I recently taught a class which involved demonstrating the serial position effect. This is the observation that if you present people a list of words, they tend to be better at recalling the beginning and end of the list. This is known as the primacy and recency effect. The first words have been rehearsed and are available in your long-term memory, and the last words are still available in your working memory. I thought the power of R would allow the results to be quickly plotted like a textbook example with a bit of prior preparation.
Before the class, I prepared a table in MS Word (available here along with the plain R script and .csv file) to collect the data which had a list of 20 words. I read the words out in class, and then the students wrote down how many words they could remember. I then passed around a sheet with the words in order and had the students peer mark and write down which words they could remember. During the break I then copied the results down into a .csv file to use with this R script I had prepared. For a class of 22, this took around 15 minutes to enter so it’s best to structure it around a break or while the class are completing another task.
This is how the data looks (after a few packages are loaded). The first column is just a list for the number of students, and then a separate column for each word (note the words aren’t used here, just the serial position). Correctly recalling the word is coded as 1 and an incorrect response is coded as 0 to make the analysis really simple later. To stop it taking up the whole screen, lets take a look at what the first six columns look like.
require(tidyverse) require(cowplot) serial.dat <- read_csv("serial_position_data.csv") head(serial.dat[, 1:6])
## # A tibble: 6 x 6 ## Participant SP1 SP2 SP3 SP4 SP5 ## <int> <int> <int> <int> <int> <int> ## 1 1 1 1 0 0 0 ## 2 2 1 1 0 0 0 ## 3 3 1 0 0 0 1 ## 4 4 1 1 0 0 0 ## 5 5 1 1 1 0 1 ## 6 6 1 1 1 0 1
We can now start preparing the data for plotting. First, we’re going to convert it to long format so we have a column for the participant, the serial position of the word, and whether they remembered the word. We should now have 20 rows of data for each participant.
serial_long <- gather(serial.dat, "serial_position", "Correct", -Participant) # the ordering can get messed up later on, so it's important to convert the position # to an ordered factor serial_long$serial_position <- factor(serial_long$serial_position, levels = paste("SP", 1:20, sep = ""), ordered = T) head(serial_long)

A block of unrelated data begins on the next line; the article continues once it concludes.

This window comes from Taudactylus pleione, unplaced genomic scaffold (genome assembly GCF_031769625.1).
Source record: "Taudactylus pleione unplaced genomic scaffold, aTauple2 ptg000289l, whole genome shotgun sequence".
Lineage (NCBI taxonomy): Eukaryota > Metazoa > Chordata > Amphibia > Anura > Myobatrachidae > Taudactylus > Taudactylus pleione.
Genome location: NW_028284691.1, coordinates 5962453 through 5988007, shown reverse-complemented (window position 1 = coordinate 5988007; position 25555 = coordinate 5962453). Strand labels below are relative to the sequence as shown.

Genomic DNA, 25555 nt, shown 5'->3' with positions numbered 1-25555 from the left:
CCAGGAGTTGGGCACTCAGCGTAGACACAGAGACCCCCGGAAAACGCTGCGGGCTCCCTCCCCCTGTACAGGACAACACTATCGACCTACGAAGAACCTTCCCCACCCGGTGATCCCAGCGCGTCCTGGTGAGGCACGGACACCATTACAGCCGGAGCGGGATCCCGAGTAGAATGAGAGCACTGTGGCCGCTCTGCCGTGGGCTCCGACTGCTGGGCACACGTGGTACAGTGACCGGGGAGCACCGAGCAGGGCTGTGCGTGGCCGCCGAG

## # A tibble: 6 x 3 ## Participant serial_position Correct ## <int> <ord> <int> ## 1 1 SP1 1 ## 2 2 SP1 1 ## 3 3 SP1 1 ## 4 4 SP1 1 ## 5 5 SP1 1 ## 6 6 SP1 1
The final step for preparing the data for plotting is to calculate the proportion of correct responses for each serial position. As we coded correct recall as a 1, we can simply take the mean of the responses to get the proportion of correct responses. We now have 20 rows, one for each serial position from 1-20, and the proportion of correct responses across the students.
serial_long <- serial_long %>% group_by(serial_position) %>% summarise(prop_correct = mean(Correct)) head(serial_long)
## # A tibble: 6 x 2 ## serial_position prop_correct ## <ord> <dbl> ## 1 SP1 0.955 ## 2 SP2 0.727 ## 3 SP3 0.409 ## 4 SP4 0.273 ## 5 SP5 0.409 ## 6 SP6 0.182
This can finally be plotted to produce something similar to textbook examples of the serial position effect. This class of 22 reproduced the effect pretty well to show the primacy and recency effect.
serial_long %>% ggplot(aes(x = serial_position, y = prop_correct*100, group = 1)) + geom_point() + geom_line() + ylab("Proportion correct (%)") + xlab("Serial position") + scale_y_continuous(limits = c(0, 100), breaks = seq(0, 100, 20)) + scale_x_discrete(breaks = paste("SP", 1:20, sep = ""), labels = as.character(1:20))
The whole script and spreadsheets I used can be downloaded here if you want to use or adapt it for your own class.